Why mandates matter in the fight for the union
Unionists – and especially those unionists who rest their hopes on a stable devolved settlement – must start defending the fundamental legitimacy of the British parliament
There will doubtless be hundreds of articles written in the coming years about what unionists need to do to secure the future of the UK. But in my view one of the most important hasn’t been properly discussed yet.
This is the proper defence of the legitimacy of pan-UK institutions, most importantly Parliament. I’ve run across two broad examples of how this critical lynchpin of any unionist argument is under threat.
The first occurred the other day when, whilst subbing a contribution to Open Unionism, I got into an interesting debate with the author, Northern Ireland Conservative Future officer Conal O’Hare.
In his piece – a long article about how unionists should prepare for and fight the coming Scottish referendum – he put forward that the SNP had ‘the mandate’ to decide the details of the referendum and we unionists would just have to accept it.
‘Where had they acquired this mandate?’ I asked. Even setting aside how rigorously the SNP played down independence during the campaign, constitutional affairs are – quite properly – a reserved issue, not a devolved one.
Yet in the 2010 Westminster elections the SNP polled only 491,386 votes, not much more than the Tory 412,855 and well below the combined 1.9 million votes polled by the three main unionist parties.
Surely, if devolution was functioning properly, it must be generally accepted that an election to the Scottish parliament only granted a mandate for devolved policy?
Conal’s response was telling: ‘Technically, of course, you’re right but i think we know that wouldn't wash with your average Scot.’
The second mandate issue arose whenever I find myself debating whether or not a Conservative government with only one MP had any right to pass laws affecting Scotland. This supposed ‘dilemma’ is often brought up, even in the lofty heights of BBC election night programming.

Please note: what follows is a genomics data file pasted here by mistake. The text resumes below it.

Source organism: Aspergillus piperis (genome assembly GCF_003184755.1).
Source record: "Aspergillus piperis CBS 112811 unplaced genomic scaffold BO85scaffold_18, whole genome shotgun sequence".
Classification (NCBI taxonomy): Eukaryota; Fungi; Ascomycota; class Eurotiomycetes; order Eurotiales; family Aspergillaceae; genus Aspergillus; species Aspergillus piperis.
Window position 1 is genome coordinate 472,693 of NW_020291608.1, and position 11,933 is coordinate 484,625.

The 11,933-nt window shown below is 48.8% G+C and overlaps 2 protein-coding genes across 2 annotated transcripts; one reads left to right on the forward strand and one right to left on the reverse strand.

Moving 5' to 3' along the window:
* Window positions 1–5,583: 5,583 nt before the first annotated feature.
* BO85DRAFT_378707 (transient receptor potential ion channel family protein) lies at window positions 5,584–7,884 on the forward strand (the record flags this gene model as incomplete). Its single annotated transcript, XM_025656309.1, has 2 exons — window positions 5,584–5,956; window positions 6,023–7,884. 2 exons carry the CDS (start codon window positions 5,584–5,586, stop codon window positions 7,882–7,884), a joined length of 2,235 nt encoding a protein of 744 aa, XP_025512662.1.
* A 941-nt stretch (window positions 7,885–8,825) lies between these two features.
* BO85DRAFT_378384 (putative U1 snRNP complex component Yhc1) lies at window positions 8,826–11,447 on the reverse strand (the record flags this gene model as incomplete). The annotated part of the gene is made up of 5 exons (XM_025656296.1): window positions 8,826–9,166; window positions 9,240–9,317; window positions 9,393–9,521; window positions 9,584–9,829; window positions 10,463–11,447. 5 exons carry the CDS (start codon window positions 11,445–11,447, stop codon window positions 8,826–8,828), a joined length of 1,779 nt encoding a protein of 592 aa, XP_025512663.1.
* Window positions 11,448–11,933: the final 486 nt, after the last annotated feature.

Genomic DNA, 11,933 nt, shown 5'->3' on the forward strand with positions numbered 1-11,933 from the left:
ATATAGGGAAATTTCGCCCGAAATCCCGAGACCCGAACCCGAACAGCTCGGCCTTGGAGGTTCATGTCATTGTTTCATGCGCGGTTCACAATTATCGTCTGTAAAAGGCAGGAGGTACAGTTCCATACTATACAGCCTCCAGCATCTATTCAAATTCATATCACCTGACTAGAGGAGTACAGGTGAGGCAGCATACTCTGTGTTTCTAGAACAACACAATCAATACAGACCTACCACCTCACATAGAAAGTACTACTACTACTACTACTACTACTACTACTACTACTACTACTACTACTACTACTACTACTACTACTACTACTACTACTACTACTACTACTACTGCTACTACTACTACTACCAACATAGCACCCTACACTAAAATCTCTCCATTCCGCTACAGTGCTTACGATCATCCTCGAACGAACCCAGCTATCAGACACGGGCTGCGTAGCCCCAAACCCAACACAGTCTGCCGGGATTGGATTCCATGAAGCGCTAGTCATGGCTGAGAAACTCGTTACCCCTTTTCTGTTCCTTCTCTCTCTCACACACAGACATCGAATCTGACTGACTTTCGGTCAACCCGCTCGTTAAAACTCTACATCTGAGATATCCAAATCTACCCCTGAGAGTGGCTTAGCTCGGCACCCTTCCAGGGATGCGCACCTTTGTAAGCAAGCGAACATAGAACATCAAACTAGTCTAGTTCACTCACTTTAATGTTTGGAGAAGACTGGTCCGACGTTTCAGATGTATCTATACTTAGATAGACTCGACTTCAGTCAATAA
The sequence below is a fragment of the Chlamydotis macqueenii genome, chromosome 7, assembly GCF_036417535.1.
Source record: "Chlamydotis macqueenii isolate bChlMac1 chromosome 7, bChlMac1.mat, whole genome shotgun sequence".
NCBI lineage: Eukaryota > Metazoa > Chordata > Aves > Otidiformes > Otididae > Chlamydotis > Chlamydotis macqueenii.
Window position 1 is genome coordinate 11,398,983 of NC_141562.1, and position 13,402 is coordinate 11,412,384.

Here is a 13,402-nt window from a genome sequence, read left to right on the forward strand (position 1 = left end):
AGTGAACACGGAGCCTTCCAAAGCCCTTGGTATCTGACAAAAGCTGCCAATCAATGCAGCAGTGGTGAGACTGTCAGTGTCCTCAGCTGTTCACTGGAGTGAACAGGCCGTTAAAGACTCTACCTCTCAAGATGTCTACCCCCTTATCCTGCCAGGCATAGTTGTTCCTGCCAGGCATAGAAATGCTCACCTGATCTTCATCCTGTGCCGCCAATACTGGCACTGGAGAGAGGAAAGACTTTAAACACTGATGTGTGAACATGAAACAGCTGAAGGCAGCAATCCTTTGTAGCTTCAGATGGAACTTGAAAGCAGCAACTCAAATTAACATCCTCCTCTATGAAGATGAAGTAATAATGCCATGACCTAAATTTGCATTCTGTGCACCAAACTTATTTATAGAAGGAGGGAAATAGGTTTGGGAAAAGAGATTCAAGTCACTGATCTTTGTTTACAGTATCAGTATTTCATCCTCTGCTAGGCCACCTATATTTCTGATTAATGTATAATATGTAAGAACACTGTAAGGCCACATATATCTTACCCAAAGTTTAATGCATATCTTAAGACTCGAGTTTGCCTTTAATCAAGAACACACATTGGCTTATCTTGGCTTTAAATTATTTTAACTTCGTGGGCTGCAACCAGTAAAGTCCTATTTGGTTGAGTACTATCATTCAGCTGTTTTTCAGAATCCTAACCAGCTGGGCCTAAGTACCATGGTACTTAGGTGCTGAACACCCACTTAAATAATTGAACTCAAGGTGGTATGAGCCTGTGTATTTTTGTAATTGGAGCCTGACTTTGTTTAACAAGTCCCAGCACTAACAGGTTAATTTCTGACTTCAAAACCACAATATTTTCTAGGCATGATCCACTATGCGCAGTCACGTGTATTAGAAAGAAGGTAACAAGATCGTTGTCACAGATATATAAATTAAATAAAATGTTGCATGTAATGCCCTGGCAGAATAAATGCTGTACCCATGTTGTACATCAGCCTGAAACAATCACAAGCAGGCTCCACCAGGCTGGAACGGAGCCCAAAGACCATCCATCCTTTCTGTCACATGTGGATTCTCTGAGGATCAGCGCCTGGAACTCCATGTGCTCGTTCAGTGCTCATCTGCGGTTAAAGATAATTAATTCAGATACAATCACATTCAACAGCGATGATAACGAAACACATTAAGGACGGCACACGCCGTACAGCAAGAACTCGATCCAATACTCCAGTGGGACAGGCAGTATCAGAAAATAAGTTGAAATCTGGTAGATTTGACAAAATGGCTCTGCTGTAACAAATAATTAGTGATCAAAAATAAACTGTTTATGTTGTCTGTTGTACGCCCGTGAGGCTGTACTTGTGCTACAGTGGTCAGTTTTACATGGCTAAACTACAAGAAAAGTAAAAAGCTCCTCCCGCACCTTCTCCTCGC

Assuming for a moment unionists win the referendum, if the Union is to survive as a functional entity in the long term both of these attitudes needs to be addressed as a matter of urgency, because it is these two mindsets that are making the theoretically simple task of striking a balance between devolved and reserved government a one-way street to independence.
Much of the logic behind devolution – and certainly behind that section of ‘unionists’ who favour devo-max as a solution – is that powerful devolved governments work fine in other countries, from Germany to the United States. Perhaps most tellingly for Britain, both Australia and Canada operate models with devolved government. If they can do it, why not us?
However, the two constitutional assumptions often made in British politics that I listed above undermine any effort to find a sustainable balance between devolved and reserved government, because both act as if the British state is fundamentally illegitimate.
Let’s look at the first one and compare it with an American example:
Excluding fringe elements of the Republican party and a certain species of ‘states’ rights’ libertarian, American political discourse respects a division of governmental responsibility between the federal and state governments.